This letter was sent via email. —Editor
Thank you for your excellent article on the Santa Clara County court's self-imposed interpreter shortage.
I’m a Spanish-language court interpreter who withdrew my availability to work in the Santa Clara County courts after a particularly bad experience there almost four years ago. Then-coordinator Karen Jones refused to provide a second interpreter for me to team with for lengthy witness testimony in a felony trial—although extra interpreters were available onsite. Ms. Jones chose instead to send an interpreter to monitor and intimidate me as I worked alone. (He wound up falling asleep in the audience.) Now I work full time for the Alameda County courts.
When best practices and professional standards go unheeded, people’s civil liberties are violated and the entire process of judicial inquiry is undermined. If interpreters are thrown into a case cold with no opportunity to get basic context, or are pushed to interpret too long without a break, we’re more likely to make errors that could impact the case. If we’re spread too thin, lawyers can’t work with their clients and court users with limited English proficiency might not get critical information read to them, such as court orders or details related to the allegations against them. They are less able to seek the court’s help or to defend themselves. If the court uses unqualified “interpreters,” information is misinterpreted or omitted. In all of these scenarios and more, no one will likely ever know that a lack of adequate language access services was to blame.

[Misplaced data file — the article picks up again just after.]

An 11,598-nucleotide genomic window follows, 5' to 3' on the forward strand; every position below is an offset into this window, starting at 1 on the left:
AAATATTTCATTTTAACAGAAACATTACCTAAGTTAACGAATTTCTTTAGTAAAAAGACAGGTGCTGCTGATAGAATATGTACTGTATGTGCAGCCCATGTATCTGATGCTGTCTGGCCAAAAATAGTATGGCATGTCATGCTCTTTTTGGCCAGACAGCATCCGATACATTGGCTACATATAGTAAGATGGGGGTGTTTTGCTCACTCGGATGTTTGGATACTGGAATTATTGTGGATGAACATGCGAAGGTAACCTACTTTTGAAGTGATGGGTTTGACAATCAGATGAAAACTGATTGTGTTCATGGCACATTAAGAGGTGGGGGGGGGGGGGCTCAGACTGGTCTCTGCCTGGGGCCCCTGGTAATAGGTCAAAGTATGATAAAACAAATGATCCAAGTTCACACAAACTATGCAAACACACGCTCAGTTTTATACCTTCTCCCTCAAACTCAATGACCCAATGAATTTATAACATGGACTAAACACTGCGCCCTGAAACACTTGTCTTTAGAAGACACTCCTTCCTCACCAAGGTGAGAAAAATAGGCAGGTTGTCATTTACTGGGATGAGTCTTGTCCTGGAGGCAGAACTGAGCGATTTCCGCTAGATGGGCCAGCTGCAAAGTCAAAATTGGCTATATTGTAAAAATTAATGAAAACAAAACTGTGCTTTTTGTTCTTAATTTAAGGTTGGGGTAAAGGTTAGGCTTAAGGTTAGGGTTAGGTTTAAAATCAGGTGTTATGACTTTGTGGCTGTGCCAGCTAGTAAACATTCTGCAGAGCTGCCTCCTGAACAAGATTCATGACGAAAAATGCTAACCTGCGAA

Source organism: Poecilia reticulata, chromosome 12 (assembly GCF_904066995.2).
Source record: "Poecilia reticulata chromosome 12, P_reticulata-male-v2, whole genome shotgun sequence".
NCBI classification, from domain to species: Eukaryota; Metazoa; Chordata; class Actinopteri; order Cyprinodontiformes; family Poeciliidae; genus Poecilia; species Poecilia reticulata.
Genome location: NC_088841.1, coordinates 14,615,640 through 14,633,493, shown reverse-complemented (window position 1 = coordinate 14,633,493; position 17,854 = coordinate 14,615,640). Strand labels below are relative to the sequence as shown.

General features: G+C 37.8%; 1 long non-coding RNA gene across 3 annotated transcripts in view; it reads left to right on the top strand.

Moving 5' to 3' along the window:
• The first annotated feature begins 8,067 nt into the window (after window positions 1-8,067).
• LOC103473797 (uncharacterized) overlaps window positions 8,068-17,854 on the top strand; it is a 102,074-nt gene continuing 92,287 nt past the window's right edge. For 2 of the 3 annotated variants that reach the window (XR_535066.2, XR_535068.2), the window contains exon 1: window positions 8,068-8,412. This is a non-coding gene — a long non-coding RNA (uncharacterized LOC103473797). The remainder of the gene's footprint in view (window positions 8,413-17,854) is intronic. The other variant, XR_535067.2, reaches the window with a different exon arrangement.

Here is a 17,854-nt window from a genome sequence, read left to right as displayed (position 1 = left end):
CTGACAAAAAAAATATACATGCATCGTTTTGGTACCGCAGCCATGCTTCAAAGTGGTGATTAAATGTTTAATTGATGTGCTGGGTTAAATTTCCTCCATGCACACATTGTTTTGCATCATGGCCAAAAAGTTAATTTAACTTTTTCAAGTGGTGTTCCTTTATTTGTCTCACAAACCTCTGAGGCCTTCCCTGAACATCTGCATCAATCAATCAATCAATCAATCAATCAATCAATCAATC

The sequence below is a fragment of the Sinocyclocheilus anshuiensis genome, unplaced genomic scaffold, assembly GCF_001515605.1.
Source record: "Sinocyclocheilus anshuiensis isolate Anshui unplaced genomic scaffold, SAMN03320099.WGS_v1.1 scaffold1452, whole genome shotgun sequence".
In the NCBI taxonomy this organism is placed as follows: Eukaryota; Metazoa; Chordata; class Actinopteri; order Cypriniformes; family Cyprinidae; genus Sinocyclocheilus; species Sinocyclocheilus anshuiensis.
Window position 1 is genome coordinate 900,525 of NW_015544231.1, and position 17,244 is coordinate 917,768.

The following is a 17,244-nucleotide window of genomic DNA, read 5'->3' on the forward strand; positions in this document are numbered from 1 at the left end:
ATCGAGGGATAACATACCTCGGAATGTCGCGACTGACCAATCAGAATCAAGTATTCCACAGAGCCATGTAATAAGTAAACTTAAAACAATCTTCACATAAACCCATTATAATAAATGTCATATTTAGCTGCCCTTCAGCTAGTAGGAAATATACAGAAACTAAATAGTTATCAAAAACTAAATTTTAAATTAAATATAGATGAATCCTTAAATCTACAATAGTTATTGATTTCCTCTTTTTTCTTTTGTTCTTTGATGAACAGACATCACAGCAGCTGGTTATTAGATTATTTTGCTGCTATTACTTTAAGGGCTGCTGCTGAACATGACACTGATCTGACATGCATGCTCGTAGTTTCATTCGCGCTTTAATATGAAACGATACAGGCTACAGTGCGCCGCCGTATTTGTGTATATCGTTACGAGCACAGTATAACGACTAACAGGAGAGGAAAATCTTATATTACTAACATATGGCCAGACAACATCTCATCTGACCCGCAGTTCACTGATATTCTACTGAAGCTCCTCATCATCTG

Court interpreting is a highly demanding and specialized profession. It takes years to master the interpreting skills—and that doesn’t account for the many years (often 10 or more) required to attain the necessary fluency and breadth of vocabulary in both languages. We employ 22 different cognitive functions to do our jobs; the level of focus has been compared to brain surgery. Although it is a tough job to master, there are many skilled Spanish interpreters available.
It’s high time the courts do what it takes to attract and retain enough certified interpreters. Create incentives—including competitive pay scales and professional work conditions—and the “shortage” will disappear. Only then can we guarantee equal treatment under the law for all.
Camille T. Taiara